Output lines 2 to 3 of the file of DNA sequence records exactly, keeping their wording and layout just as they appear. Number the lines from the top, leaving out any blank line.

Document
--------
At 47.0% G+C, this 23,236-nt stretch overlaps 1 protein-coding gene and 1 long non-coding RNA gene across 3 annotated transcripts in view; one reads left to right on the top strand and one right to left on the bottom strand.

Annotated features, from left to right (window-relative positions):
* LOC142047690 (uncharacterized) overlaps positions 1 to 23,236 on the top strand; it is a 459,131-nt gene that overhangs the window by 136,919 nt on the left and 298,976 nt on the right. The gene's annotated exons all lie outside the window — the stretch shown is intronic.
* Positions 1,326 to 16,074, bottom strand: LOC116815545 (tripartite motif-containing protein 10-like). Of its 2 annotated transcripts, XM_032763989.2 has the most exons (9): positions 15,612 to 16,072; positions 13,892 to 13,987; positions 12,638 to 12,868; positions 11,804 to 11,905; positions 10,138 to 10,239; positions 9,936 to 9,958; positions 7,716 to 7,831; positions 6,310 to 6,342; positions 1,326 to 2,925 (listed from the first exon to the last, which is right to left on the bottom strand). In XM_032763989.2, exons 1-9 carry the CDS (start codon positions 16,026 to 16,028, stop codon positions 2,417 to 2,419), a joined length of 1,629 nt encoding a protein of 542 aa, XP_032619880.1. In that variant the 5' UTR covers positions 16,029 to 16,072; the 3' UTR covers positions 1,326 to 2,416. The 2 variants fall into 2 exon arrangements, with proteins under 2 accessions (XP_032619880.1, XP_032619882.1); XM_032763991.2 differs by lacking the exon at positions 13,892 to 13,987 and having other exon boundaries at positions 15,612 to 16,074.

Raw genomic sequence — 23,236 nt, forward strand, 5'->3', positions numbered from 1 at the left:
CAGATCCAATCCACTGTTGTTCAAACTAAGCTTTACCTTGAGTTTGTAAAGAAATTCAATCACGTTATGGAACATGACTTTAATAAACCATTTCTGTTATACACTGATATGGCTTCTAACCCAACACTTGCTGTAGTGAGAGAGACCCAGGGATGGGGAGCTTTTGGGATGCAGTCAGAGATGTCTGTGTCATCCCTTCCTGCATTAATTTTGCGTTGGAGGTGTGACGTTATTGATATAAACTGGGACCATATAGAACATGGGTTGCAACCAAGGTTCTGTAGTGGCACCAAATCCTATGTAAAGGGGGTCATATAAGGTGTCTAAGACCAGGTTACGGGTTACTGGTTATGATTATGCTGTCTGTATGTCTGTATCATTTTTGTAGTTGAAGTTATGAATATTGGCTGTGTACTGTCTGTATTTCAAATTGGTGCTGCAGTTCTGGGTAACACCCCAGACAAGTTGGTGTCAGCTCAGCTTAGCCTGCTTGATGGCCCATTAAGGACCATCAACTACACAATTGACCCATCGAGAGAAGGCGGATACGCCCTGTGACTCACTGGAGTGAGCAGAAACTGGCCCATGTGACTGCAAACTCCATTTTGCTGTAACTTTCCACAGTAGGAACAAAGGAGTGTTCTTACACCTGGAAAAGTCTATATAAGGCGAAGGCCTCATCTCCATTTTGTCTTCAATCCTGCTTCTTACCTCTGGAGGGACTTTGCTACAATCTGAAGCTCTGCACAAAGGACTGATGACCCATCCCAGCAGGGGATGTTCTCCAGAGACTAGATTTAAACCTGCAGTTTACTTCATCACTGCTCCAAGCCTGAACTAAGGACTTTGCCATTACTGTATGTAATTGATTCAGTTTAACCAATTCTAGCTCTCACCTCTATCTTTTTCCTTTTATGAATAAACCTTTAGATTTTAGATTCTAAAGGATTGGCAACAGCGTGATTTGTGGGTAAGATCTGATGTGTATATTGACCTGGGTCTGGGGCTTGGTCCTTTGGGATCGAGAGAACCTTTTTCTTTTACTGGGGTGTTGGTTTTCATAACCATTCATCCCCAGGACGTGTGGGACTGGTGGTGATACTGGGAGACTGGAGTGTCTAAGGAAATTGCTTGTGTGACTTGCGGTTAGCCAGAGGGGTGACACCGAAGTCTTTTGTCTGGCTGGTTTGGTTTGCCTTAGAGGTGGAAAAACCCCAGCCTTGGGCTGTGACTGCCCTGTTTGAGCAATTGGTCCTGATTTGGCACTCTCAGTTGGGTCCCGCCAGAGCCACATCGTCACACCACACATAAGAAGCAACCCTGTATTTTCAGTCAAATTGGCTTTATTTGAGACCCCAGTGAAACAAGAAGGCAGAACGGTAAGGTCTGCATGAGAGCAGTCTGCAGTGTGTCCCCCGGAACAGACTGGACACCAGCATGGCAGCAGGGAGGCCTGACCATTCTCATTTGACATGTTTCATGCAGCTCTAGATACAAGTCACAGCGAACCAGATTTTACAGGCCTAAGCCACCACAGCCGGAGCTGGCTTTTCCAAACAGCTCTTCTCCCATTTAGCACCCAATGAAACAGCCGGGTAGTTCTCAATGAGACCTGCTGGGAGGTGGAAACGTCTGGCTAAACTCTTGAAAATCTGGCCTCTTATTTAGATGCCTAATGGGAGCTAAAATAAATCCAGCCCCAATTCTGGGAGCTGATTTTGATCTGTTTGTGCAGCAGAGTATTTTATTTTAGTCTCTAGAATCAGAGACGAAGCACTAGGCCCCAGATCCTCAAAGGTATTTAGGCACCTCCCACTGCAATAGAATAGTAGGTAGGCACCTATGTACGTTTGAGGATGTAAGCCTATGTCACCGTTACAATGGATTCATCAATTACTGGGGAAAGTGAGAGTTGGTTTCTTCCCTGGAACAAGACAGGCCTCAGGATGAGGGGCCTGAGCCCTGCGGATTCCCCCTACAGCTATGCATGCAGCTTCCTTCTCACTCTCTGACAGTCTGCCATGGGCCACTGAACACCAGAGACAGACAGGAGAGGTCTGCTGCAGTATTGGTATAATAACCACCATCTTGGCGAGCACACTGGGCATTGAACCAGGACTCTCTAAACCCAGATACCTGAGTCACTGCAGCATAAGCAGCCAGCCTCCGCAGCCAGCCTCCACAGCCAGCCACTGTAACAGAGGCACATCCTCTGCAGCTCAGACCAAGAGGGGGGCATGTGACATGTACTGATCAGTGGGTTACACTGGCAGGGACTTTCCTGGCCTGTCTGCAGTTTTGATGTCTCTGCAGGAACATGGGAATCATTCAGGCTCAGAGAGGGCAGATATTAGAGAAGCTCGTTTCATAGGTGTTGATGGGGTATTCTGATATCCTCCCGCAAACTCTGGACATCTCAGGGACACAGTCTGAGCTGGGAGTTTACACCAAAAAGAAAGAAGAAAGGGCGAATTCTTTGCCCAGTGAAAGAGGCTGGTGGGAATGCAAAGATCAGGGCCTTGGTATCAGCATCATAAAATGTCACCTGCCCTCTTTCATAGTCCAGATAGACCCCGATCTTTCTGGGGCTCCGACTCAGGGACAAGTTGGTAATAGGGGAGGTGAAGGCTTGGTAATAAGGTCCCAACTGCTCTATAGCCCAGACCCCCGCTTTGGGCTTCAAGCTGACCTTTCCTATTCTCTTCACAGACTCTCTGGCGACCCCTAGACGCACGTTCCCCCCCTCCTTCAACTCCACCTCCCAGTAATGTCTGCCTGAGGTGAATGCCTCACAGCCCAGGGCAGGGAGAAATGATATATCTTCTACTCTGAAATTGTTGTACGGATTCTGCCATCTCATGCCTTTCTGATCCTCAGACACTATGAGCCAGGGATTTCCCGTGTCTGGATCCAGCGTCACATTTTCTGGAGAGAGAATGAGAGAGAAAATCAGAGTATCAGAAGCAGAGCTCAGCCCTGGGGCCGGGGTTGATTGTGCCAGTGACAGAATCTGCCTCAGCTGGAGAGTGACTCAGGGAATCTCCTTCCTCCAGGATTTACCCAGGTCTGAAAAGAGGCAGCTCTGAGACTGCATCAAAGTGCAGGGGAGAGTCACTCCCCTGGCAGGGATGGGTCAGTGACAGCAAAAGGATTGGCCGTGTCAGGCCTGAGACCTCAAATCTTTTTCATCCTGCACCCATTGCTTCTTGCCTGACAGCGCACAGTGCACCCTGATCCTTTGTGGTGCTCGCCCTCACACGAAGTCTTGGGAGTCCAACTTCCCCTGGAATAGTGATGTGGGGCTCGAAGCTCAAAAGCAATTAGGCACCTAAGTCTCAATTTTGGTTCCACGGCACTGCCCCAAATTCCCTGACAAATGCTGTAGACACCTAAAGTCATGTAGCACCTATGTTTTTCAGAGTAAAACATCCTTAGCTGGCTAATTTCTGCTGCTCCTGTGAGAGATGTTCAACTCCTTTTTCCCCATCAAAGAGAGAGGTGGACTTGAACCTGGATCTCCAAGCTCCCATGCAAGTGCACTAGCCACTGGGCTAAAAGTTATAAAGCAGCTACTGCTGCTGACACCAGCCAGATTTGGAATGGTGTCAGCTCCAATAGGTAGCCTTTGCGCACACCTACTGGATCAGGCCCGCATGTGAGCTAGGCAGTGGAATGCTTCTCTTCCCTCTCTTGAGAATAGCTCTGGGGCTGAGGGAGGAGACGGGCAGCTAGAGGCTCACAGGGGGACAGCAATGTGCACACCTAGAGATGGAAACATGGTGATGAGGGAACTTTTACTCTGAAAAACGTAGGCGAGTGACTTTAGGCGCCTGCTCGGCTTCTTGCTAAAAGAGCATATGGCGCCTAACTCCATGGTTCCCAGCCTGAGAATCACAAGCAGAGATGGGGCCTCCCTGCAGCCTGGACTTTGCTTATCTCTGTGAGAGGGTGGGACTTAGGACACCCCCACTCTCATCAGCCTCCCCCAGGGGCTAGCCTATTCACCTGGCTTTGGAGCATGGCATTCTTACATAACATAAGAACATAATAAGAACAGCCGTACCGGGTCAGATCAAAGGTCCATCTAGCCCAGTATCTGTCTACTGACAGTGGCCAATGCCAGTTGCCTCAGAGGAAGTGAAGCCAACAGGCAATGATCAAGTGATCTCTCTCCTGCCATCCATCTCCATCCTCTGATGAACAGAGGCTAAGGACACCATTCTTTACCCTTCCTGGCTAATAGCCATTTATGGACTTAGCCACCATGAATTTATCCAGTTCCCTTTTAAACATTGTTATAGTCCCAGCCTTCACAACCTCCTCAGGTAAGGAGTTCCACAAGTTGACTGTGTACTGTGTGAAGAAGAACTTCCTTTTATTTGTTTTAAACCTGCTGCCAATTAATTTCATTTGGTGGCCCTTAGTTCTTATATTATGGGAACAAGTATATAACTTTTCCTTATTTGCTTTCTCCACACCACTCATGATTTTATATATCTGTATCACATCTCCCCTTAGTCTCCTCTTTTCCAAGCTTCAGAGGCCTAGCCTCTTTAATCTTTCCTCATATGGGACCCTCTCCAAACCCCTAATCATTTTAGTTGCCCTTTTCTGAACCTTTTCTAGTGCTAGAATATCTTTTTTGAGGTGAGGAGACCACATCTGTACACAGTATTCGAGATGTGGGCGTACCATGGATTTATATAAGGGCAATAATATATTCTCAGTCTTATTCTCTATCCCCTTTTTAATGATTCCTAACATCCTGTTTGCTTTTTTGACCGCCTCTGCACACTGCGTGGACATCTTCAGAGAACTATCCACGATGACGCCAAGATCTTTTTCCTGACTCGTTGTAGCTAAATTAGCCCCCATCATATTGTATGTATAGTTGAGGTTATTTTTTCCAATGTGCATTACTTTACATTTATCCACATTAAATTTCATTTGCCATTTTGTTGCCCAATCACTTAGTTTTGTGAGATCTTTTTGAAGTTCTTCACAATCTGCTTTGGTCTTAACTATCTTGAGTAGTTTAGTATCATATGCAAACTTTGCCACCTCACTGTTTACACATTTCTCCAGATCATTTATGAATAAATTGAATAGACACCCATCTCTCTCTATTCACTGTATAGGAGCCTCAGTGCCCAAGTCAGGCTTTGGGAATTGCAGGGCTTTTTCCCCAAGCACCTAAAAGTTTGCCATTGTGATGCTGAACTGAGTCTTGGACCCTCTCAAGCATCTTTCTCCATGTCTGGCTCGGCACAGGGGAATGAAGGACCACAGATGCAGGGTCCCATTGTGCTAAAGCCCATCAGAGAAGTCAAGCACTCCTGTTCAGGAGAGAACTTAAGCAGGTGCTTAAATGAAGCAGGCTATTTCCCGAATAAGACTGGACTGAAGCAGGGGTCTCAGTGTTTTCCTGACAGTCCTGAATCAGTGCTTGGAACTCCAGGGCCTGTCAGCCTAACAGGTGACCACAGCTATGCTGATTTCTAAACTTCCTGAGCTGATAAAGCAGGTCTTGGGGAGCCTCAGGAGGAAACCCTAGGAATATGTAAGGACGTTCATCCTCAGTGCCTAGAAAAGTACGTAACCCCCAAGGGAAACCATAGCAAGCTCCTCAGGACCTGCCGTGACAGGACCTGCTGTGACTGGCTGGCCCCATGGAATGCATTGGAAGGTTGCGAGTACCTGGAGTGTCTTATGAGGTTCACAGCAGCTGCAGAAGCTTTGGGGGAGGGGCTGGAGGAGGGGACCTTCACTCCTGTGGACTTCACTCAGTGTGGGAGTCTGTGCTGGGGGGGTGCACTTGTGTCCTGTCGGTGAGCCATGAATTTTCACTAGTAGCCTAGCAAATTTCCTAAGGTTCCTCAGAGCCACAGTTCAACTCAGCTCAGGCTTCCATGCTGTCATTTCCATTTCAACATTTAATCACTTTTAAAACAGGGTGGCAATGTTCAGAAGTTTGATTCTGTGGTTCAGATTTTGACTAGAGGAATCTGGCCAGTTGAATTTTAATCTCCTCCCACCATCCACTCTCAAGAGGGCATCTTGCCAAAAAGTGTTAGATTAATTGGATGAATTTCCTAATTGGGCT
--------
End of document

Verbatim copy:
Annotated features, from left to right (window-relative positions):
* LOC142047690 (uncharacterized) overlaps positions 1 to 23,236 on the top strand; it is a 459,131-nt gene that overhangs the window by 136,919 nt on the left and 298,976 nt on the right. The gene's annotated exons all lie outside the window — the stretch shown is intronic.